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April 29, 2005

More Diana Abu-Jaber On the Road

by Ron Hogan

abu-jaber.jpgHere's the scoop on the second leg of Diana Abu-Jaber's west coast tour, earlier this week...

April 24th: Between the cabs and the running around, it was hard for me to absorb the full fabulosity of the LA Times Book Festival. I stumbled around in circles for a while before someone took me by the hand and led me to the so-called VIP Room. The VIP Room was filled with some very hungry looking writers all buzzarding away on a great groaning board of banquet food. Out on the crowded patio I saw: my friend and brilliant writer Michelle Huneven, Colm Toibin, T.C. Boyle, agents Betsy Amster and Bonnie Nadell, and a guy that I'd swear was one of the drummers for The Grateful Dead (apparently this is what happens when I go to the West coast, I see The Grateful Dead everywhere). Science writer Jonathan Weiner plunked down next to me and said, "Whad you write?" He'd never heard of me, I'd never heard of him, but we shared our sun umbrella very happily.

My panel was called "Memoirs: Family Matters" and surprisingly, it seems to have been the only memoir panel at the festival. It was me and Debra Ginsberg, Michael Datcher, Louise Steinman, and Karen Stabiner. The place was jam-packed--loads of people in the audience wanting to write their own memoirs, it seemed. I was surprised by the recurring theme of truthtelling in memoir that came up on the panel and in the audience. I, for one, have never believed in altering a perfectly good story merely to serve the "truth," ha ha. But I suppose that's the novelist in me, since I also feel that there's a powerful emotional truth that exists independently from the things we call "facts." A man in the audience asked me what we needed to do to change the negative stereotyping of Arabs in the media (since I write a lot about my Arab heritage) and I said I think we need "My Big Fat Arab Wedding." I also asked if anyone there knew Tom Hanks or Rita Wilson, but nobody came running forward. Oh well.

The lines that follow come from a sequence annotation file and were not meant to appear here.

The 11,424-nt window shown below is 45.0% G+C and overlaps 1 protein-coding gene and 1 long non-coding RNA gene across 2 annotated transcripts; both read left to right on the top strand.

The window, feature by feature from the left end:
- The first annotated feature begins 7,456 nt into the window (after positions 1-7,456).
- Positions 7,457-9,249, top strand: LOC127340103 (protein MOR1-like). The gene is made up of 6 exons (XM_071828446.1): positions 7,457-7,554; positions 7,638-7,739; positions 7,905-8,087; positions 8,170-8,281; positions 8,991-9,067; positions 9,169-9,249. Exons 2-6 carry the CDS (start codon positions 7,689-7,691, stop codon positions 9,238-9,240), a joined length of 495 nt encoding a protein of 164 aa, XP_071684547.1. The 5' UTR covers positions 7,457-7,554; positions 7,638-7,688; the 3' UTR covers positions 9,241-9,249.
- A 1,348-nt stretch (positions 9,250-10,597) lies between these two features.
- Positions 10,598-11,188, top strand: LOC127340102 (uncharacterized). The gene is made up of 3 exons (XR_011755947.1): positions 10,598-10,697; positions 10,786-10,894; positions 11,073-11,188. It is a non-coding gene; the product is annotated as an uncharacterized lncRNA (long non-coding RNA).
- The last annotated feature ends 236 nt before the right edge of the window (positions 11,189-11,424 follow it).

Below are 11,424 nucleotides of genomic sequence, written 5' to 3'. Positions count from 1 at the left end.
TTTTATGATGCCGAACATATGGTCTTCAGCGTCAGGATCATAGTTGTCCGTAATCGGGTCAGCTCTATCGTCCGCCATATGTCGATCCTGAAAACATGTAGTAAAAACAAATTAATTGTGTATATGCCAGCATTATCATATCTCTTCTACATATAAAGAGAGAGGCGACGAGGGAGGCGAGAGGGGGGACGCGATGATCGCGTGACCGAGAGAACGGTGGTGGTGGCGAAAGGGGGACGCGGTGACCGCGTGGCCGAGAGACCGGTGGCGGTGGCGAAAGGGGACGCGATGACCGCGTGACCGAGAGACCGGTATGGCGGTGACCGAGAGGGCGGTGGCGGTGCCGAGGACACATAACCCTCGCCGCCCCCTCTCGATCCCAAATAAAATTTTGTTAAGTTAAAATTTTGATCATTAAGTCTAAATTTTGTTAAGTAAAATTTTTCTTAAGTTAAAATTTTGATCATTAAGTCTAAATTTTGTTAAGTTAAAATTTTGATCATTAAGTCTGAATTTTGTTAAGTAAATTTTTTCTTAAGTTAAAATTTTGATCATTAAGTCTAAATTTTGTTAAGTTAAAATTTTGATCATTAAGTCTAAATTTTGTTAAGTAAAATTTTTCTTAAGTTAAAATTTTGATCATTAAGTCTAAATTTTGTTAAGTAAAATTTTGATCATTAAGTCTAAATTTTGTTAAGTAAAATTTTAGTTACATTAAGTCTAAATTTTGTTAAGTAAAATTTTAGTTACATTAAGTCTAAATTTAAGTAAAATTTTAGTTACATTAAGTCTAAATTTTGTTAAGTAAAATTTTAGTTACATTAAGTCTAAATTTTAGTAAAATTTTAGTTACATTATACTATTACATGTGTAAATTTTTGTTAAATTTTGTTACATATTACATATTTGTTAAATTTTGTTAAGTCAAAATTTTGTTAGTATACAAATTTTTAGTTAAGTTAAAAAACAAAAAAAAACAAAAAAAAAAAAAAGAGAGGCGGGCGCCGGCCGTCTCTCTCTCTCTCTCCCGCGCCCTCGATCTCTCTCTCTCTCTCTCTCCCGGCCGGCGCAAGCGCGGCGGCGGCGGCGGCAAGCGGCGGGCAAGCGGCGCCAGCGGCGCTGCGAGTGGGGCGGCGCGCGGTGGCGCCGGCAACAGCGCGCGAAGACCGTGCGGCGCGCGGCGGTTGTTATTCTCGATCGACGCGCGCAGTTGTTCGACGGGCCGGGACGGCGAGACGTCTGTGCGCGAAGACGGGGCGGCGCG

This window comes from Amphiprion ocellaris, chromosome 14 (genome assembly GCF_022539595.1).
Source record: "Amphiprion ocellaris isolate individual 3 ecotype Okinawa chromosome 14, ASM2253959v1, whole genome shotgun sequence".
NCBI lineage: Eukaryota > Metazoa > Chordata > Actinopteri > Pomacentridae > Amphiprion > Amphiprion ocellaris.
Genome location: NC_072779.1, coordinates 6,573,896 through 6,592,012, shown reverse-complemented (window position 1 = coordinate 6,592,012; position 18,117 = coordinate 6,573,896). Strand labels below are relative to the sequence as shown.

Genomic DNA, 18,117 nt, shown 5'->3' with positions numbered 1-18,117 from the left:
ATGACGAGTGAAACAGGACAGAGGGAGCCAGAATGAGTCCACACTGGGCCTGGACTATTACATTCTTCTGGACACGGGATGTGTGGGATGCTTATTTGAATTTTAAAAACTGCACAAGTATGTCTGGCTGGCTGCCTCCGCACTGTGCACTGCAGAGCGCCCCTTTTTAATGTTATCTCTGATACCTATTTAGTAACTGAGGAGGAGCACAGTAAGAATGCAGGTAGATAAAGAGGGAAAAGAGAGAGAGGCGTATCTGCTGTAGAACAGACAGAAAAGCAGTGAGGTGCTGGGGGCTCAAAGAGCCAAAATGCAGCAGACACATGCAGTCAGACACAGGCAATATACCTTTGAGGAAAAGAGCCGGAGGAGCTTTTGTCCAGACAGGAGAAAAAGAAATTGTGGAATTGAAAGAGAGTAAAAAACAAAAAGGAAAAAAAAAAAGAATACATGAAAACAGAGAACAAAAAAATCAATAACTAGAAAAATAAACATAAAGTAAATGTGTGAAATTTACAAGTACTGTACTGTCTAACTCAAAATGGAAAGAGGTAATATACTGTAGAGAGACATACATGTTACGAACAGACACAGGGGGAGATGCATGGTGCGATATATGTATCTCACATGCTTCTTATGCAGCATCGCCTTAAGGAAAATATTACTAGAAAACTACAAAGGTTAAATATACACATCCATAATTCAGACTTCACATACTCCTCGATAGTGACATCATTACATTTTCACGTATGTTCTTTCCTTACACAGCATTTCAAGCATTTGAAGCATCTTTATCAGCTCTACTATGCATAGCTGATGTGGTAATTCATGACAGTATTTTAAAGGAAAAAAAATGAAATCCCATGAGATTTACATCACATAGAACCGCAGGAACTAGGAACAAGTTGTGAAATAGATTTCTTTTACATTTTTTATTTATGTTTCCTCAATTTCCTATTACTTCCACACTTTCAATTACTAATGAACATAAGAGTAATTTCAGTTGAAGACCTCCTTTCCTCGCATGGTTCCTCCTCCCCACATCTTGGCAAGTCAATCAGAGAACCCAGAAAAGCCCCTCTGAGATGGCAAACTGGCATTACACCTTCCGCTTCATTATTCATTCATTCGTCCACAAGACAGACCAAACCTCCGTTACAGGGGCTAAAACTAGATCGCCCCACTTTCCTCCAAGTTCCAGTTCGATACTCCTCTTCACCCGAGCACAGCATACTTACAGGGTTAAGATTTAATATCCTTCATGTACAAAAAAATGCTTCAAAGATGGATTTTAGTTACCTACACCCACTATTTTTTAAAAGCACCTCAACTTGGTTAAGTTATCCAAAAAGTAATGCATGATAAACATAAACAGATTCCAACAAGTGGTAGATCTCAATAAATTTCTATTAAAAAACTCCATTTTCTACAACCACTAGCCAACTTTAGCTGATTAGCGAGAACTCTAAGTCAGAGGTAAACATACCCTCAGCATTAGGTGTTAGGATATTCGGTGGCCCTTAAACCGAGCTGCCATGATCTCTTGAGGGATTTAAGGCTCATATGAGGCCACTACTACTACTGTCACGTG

April 25th: I thought I knew what fabulosity was, but I didn't know until I got to San Diego...the W Hotel in San Diego, that is. It was so hip I was afraid they wouldn't let me in. Do you know they have a outdoor bar there complete with a white-sand floor called The Beach? Luckily I still had my long black jacket from Seattle, so that might've helped. That morning we shot a cable access TV show in a Middle Eastern restaurant:  Wayne's World on hummus! My San Diego NPR interview got bumped when the mayor resigned (how inconsiderate!). At a speaking luncheon at the U of San Diego, a book club came all the way down from San Clemente. And right before lunch, a wonderful nun gave a benediction and blessed the meal, the university, the foundation, me, and my talk! That evening, I read at the ever-fab Warwicks bookstore in La Jolla (where the seals meet and greet) and afterwards events-coordinator extraordinaire Amy Pickell whipped out plates of baklava for the audience.

All in all, I've gotta say, it was a rocking book tour. One of the Warwicks audience asked me something I'd never been asked before, namely, what do you learn from going on book tours? I didn't have a good answer at the time (I whined about the dining situation) but on further reflection, I have learned a few things on tour:

  • There are tons of places in this country that I desperately want to live.
  • Pack your most comfortable shoes and, seriously, underpack.
  • Talk to everyone you can.
  • It turns out that most people are generally sweeter, smarter, more generous, interesting, loving, and astounding than you ever thought possible.

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